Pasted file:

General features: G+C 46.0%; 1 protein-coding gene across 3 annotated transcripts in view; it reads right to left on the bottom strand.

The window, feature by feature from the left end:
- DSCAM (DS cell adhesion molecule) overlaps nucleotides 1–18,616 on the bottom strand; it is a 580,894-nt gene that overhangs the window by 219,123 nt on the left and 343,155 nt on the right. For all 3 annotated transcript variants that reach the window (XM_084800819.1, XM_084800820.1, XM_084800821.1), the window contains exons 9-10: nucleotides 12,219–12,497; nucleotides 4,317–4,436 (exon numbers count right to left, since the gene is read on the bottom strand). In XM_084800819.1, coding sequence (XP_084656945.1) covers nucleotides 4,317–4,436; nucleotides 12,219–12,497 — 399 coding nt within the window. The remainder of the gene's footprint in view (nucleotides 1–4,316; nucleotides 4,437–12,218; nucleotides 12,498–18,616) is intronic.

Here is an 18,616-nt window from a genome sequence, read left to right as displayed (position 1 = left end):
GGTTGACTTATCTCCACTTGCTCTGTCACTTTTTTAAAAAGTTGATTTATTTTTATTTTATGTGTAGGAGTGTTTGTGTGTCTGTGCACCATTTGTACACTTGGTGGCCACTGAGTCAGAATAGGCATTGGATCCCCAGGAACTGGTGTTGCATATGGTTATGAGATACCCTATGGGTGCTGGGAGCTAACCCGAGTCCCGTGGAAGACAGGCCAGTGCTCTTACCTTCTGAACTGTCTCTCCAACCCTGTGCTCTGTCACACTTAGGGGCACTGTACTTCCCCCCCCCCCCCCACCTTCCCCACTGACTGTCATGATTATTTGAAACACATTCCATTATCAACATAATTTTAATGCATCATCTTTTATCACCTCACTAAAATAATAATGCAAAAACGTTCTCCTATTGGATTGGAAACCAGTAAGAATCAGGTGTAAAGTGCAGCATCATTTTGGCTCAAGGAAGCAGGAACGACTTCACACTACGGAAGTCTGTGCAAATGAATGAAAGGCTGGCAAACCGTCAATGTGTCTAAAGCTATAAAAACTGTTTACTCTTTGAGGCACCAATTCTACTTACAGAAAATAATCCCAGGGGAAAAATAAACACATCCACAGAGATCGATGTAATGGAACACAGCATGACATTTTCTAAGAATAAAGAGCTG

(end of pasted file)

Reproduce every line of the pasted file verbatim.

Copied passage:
General features: G+C 46.0%; 1 protein-coding gene across 3 annotated transcripts in view; it reads right to left on the bottom strand.

The window, feature by feature from the left end:
- DSCAM (DS cell adhesion molecule) overlaps nucleotides 1–18,616 on the bottom strand; it is a 580,894-nt gene that overhangs the window by 219,123 nt on the left and 343,155 nt on the right. For all 3 annotated transcript variants that reach the window (XM_084800819.1, XM_084800820.1, XM_084800821.1), the window contains exons 9-10: nucleotides 12,219–12,497; nucleotides 4,317–4,436 (exon numbers count right to left, since the gene is read on the bottom strand). In XM_084800819.1, coding sequence (XP_084656945.1) covers nucleotides 4,317–4,436; nucleotides 12,219–12,497 — 399 coding nt within the window. The remainder of the gene's footprint in view (nucleotides 1–4,316; nucleotides 4,437–12,218; nucleotides 12,498–18,616) is intronic.

Here is an 18,616-nt window from a genome sequence, read left to right as displayed (position 1 = left end):
GGTTGACTTATCTCCACTTGCTCTGTCACTTTTTTAAAAAGTTGATTTATTTTTATTTTATGTGTAGGAGTGTTTGTGTGTCTGTGCACCATTTGTACACTTGGTGGCCACTGAGTCAGAATAGGCATTGGATCCCCAGGAACTGGTGTTGCATATGGTTATGAGATACCCTATGGGTGCTGGGAGCTAACCCGAGTCCCGTGGAAGACAGGCCAGTGCTCTTACCTTCTGAACTGTCTCTCCAACCCTGTGCTCTGTCACACTTAGGGGCACTGTACTTCCCCCCCCCCCCCCACCTTCCCCACTGACTGTCATGATTATTTGAAACACATTCCATTATCAACATAATTTTAATGCATCATCTTTTATCACCTCACTAAAATAATAATGCAAAAACGTTCTCCTATTGGATTGGAAACCAGTAAGAATCAGGTGTAAAGTGCAGCATCATTTTGGCTCAAGGAAGCAGGAACGACTTCACACTACGGAAGTCTGTGCAAATGAATGAAAGGCTGGCAAACCGTCAATGTGTCTAAAGCTATAAAAACTGTTTACTCTTTGAGGCACCAATTCTACTTACAGAAAATAATCCCAGGGGAAAAATAAACACATCCACAGAGATCGATGTAATGGAACACAGCATGACATTTTCTAAGAATAAAGAGCTG